In this chapter JKR has found a way to show us that Harry is not so pathetic at potions when left alone, which will explain his OWL result.

    Go McG!
    Go Freorge!

  13. Hmm, guess I got overruled on the open door issue, huh? :) For some reason when I try to read it that way it doesn’t sound right to me, but you all are right that it’s far more ambiguous (and makes a lot more sense) than I implied. I’ll pull it out.

    Thanks for all the comments!

    Oh, and Kim – I think the conversation you were looking for is in chapter 13:

  14. For anyone wondering what the heck we were talking about with the door, here was the commentary I originally posted on the page, under the heading ‘Oops?’:

    On my last read of the chapter I noticed a couple of interesting quotes for the first time:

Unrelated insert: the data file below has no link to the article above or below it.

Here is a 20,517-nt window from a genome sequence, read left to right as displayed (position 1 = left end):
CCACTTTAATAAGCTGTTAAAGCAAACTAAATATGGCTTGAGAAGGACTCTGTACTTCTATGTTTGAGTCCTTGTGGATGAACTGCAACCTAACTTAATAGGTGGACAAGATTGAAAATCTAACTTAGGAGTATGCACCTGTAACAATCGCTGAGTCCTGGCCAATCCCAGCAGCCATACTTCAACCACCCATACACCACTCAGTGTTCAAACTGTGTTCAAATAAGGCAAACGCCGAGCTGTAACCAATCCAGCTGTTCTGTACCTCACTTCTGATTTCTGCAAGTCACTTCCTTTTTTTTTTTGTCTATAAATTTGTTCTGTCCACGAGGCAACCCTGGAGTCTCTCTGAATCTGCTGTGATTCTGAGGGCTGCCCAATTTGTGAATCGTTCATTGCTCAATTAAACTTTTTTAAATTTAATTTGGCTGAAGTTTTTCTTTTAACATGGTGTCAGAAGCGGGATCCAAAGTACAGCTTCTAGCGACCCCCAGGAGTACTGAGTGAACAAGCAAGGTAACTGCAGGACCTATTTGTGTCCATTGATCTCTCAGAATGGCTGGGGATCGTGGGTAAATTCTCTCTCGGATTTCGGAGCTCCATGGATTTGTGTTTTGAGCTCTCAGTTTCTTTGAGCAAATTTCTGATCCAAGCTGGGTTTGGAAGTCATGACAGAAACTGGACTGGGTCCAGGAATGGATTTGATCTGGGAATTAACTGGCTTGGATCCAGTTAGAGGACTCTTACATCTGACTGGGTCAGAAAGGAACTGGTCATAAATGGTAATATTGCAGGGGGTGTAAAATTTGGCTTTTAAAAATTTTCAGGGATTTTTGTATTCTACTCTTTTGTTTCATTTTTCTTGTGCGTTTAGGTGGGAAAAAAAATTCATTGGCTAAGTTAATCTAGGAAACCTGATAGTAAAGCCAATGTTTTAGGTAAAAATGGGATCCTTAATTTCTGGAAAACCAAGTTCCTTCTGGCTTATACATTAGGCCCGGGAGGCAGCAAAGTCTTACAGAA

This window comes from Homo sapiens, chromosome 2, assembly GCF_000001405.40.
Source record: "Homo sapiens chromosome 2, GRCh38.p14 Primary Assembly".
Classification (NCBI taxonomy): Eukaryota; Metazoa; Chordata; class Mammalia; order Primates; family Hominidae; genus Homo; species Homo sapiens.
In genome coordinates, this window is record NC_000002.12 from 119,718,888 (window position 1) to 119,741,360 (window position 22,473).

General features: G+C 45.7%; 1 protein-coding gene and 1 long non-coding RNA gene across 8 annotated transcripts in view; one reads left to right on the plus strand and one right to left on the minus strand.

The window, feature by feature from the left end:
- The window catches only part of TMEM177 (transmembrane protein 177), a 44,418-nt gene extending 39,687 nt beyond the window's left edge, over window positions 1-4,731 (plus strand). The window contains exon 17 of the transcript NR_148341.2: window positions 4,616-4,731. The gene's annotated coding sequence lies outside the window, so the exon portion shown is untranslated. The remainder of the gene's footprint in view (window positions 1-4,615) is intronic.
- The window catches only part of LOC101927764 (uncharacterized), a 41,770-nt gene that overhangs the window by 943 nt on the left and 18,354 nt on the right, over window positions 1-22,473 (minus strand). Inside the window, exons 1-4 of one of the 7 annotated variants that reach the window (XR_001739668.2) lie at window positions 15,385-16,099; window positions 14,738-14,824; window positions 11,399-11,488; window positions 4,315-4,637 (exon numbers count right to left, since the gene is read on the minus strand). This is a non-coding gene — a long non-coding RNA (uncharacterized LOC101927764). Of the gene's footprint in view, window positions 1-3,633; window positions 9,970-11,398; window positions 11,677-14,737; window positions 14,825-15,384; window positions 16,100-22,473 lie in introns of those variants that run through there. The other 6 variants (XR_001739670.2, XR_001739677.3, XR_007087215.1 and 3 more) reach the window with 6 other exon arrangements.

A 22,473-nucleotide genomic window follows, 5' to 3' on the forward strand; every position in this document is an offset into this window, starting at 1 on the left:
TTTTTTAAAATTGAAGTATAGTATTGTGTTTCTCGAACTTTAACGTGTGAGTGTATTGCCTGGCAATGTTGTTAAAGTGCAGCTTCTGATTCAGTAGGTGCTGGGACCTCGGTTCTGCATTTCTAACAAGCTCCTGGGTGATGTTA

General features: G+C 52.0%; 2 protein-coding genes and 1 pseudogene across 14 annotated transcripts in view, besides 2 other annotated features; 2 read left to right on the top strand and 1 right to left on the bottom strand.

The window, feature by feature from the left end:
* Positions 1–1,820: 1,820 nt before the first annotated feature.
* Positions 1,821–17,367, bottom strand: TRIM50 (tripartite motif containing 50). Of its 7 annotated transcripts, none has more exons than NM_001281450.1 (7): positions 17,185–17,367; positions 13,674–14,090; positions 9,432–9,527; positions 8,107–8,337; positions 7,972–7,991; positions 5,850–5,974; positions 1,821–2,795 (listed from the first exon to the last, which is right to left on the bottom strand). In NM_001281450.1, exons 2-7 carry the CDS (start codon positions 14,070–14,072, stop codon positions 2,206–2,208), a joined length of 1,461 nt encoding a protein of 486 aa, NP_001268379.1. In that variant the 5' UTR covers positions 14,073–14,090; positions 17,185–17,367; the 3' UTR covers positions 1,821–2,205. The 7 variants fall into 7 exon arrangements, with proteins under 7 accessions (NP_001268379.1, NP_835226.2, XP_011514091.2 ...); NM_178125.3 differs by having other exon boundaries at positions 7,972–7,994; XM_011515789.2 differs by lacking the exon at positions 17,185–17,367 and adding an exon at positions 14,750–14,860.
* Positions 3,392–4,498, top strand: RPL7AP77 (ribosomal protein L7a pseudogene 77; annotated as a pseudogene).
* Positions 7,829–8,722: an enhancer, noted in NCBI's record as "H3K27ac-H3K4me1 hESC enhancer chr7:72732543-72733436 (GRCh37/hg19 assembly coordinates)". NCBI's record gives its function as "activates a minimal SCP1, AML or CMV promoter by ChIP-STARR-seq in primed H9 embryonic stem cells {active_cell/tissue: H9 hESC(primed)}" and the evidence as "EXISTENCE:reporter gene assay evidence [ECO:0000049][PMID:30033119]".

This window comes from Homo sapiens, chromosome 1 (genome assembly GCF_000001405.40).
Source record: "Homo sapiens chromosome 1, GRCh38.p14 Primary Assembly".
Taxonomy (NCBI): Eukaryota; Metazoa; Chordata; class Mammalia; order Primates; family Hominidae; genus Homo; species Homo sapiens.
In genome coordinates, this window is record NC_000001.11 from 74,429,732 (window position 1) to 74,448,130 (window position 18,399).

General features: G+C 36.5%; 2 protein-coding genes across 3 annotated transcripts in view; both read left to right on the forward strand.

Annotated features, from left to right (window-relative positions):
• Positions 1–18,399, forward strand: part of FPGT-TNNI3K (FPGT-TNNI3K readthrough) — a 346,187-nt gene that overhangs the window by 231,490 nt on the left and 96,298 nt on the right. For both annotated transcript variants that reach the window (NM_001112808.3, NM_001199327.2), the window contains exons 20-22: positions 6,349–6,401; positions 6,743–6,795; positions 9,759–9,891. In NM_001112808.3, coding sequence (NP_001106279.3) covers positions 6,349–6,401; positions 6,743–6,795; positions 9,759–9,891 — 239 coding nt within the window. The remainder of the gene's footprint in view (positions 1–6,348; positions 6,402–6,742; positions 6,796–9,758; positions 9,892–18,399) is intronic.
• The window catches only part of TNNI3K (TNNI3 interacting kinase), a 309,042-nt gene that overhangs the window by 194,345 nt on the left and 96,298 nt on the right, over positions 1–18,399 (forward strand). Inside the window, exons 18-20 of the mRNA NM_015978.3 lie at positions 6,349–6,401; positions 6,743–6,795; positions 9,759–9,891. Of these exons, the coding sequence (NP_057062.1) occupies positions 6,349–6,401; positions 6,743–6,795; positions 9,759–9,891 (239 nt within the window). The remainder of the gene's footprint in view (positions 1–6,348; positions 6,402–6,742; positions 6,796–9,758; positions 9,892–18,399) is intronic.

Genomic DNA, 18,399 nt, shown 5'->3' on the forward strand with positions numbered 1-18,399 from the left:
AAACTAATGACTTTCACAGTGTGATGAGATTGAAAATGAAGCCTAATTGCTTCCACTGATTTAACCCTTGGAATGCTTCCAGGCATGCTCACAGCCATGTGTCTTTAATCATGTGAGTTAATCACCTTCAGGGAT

There was a tiny click, and the door swung open. [Harry] ducked inside the office, closed the door quickly behind him, and looked around.

    And then:

    [Harry] pulled his head backward out of Grimmauld Place’s fire… and found himself kneeling in front of Umbridge’s fire with his head firmly back on, watching the emerald flames flicker and die.
    “Quickly, quickly!” he heard a wheezy voice mutter right outside the office door. “Ah, she’s left it open….”

    So Harry closed the office door when he went in, but by the time he’s done in the fire, it’s open again. It’s certainly possible this is an innocuous mistake that Rowling’s editors didn’t catch… but what if it’s intentional? Was Hermione checking out whether Harry was really going through with his plan? Did one of the other teachers happen upon Harry, and decide not to say anything? Hmm….